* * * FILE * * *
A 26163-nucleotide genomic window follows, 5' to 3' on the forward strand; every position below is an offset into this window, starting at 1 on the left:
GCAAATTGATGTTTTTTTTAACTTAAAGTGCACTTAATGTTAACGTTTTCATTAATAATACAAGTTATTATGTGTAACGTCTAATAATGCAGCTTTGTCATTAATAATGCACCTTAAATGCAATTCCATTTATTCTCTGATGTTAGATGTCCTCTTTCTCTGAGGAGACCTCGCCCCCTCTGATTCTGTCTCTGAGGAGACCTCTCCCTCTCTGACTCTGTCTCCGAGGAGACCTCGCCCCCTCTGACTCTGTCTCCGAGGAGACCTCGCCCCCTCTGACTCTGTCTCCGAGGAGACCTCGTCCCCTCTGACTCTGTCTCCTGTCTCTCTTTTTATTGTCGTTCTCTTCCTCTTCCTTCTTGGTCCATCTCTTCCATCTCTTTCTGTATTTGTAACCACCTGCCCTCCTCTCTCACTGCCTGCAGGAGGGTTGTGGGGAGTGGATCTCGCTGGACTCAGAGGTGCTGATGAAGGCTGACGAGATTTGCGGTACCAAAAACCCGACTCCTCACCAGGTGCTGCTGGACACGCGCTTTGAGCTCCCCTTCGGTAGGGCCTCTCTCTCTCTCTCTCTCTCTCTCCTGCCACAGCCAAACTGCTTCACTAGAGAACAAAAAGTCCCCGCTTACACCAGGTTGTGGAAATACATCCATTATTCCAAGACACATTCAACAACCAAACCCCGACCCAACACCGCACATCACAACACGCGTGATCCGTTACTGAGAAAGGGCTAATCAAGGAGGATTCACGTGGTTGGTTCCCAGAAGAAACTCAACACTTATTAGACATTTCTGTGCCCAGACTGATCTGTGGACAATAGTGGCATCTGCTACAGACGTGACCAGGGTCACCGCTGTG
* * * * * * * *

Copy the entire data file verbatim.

A 26163-nucleotide genomic window follows, 5' to 3' on the forward strand; every position below is an offset into this window, starting at 1 on the left:
GCAAATTGATGTTTTTTTTAACTTAAAGTGCACTTAATGTTAACGTTTTCATTAATAATACAAGTTATTATGTGTAACGTCTAATAATGCAGCTTTGTCATTAATAATGCACCTTAAATGCAATTCCATTTATTCTCTGATGTTAGATGTCCTCTTTCTCTGAGGAGACCTCGCCCCCTCTGATTCTGTCTCTGAGGAGACCTCTCCCTCTCTGACTCTGTCTCCGAGGAGACCTCGCCCCCTCTGACTCTGTCTCCGAGGAGACCTCGCCCCCTCTGACTCTGTCTCCGAGGAGACCTCGTCCCCTCTGACTCTGTCTCCTGTCTCTCTTTTTATTGTCGTTCTCTTCCTCTTCCTTCTTGGTCCATCTCTTCCATCTCTTTCTGTATTTGTAACCACCTGCCCTCCTCTCTCACTGCCTGCAGGAGGGTTGTGGGGAGTGGATCTCGCTGGACTCAGAGGTGCTGATGAAGGCTGACGAGATTTGCGGTACCAAAAACCCGACTCCTCACCAGGTGCTGCTGGACACGCGCTTTGAGCTCCCCTTCGGTAGGGCCTCTCTCTCTCTCTCTCTCTCTCTCCTGCCACAGCCAAACTGCTTCACTAGAGAACAAAAAGTCCCCGCTTACACCAGGTTGTGGAAATACATCCATTATTCCAAGACACATTCAACAACCAAACCCCGACCCAACACCGCACATCACAACACGCGTGATCCGTTACTGAGAAAGGGCTAATCAAGGAGGATTCACGTGGTTGGTTCCCAGAAGAAACTCAACACTTATTAGACATTTCTGTGCCCAGACTGATCTGTGGACAATAGTGGCATCTGCTACAGACGTGACCAGGGTCACCGCTGTG